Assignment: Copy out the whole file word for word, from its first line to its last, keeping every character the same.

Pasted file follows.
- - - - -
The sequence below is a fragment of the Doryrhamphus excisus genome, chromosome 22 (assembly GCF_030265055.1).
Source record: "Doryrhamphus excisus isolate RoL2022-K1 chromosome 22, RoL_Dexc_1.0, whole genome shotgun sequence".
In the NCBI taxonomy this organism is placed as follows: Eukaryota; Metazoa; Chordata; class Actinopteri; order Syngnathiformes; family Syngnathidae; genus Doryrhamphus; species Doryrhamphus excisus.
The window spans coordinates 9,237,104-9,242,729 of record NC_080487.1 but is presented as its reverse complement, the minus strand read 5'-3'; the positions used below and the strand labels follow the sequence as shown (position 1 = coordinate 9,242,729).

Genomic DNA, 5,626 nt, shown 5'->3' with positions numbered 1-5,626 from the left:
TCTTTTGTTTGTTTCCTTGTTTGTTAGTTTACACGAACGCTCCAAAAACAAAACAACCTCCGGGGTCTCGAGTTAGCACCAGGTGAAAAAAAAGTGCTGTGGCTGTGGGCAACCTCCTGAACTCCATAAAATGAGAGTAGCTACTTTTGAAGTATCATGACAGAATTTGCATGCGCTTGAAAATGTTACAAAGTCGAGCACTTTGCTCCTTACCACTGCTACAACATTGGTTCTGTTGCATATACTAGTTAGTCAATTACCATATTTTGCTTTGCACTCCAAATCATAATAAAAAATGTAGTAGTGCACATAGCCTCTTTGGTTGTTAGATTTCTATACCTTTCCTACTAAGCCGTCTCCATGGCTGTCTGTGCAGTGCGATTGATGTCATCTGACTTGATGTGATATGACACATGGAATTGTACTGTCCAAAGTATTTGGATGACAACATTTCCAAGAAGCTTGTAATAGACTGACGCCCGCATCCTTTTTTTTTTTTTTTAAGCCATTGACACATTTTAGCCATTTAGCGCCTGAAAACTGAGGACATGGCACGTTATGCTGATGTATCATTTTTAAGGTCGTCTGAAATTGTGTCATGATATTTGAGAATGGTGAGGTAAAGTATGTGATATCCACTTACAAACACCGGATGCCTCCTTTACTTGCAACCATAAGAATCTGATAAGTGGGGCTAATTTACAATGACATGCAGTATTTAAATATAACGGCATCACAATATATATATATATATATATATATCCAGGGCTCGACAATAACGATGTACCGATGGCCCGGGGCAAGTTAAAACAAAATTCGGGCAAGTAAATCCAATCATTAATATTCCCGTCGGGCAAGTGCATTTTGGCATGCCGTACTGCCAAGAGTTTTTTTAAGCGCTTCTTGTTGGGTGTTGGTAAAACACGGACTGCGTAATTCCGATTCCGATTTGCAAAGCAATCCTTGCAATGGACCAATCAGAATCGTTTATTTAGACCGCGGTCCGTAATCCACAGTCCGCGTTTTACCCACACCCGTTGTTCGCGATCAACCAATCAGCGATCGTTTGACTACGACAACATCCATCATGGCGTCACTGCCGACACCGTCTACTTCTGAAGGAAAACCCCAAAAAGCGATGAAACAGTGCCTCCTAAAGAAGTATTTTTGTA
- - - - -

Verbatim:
The sequence below is a fragment of the Doryrhamphus excisus genome, chromosome 22 (assembly GCF_030265055.1).
Source record: "Doryrhamphus excisus isolate RoL2022-K1 chromosome 22, RoL_Dexc_1.0, whole genome shotgun sequence".
In the NCBI taxonomy this organism is placed as follows: Eukaryota; Metazoa; Chordata; class Actinopteri; order Syngnathiformes; family Syngnathidae; genus Doryrhamphus; species Doryrhamphus excisus.
The window spans coordinates 9,237,104-9,242,729 of record NC_080487.1 but is presented as its reverse complement, the minus strand read 5'-3'; the positions used below and the strand labels follow the sequence as shown (position 1 = coordinate 9,242,729).

Genomic DNA, 5,626 nt, shown 5'->3' with positions numbered 1-5,626 from the left:
TCTTTTGTTTGTTTCCTTGTTTGTTAGTTTACACGAACGCTCCAAAAACAAAACAACCTCCGGGGTCTCGAGTTAGCACCAGGTGAAAAAAAAGTGCTGTGGCTGTGGGCAACCTCCTGAACTCCATAAAATGAGAGTAGCTACTTTTGAAGTATCATGACAGAATTTGCATGCGCTTGAAAATGTTACAAAGTCGAGCACTTTGCTCCTTACCACTGCTACAACATTGGTTCTGTTGCATATACTAGTTAGTCAATTACCATATTTTGCTTTGCACTCCAAATCATAATAAAAAATGTAGTAGTGCACATAGCCTCTTTGGTTGTTAGATTTCTATACCTTTCCTACTAAGCCGTCTCCATGGCTGTCTGTGCAGTGCGATTGATGTCATCTGACTTGATGTGATATGACACATGGAATTGTACTGTCCAAAGTATTTGGATGACAACATTTCCAAGAAGCTTGTAATAGACTGACGCCCGCATCCTTTTTTTTTTTTTTTAAGCCATTGACACATTTTAGCCATTTAGCGCCTGAAAACTGAGGACATGGCACGTTATGCTGATGTATCATTTTTAAGGTCGTCTGAAATTGTGTCATGATATTTGAGAATGGTGAGGTAAAGTATGTGATATCCACTTACAAACACCGGATGCCTCCTTTACTTGCAACCATAAGAATCTGATAAGTGGGGCTAATTTACAATGACATGCAGTATTTAAATATAACGGCATCACAATATATATATATATATATATATATCCAGGGCTCGACAATAACGATGTACCGATGGCCCGGGGCAAGTTAAAACAAAATTCGGGCAAGTAAATCCAATCATTAATATTCCCGTCGGGCAAGTGCATTTTGGCATGCCGTACTGCCAAGAGTTTTTTTAAGCGCTTCTTGTTGGGTGTTGGTAAAACACGGACTGCGTAATTCCGATTCCGATTTGCAAAGCAATCCTTGCAATGGACCAATCAGAATCGTTTATTTAGACCGCGGTCCGTAATCCACAGTCCGCGTTTTACCCACACCCGTTGTTCGCGATCAACCAATCAGCGATCGTTTGACTACGACAACATCCATCATGGCGTCACTGCCGACACCGTCTACTTCTGAAGGAAAACCCCAAAAAGCGATGAAACAGTGCCTCCTAAAGAAGTATTTTTGTA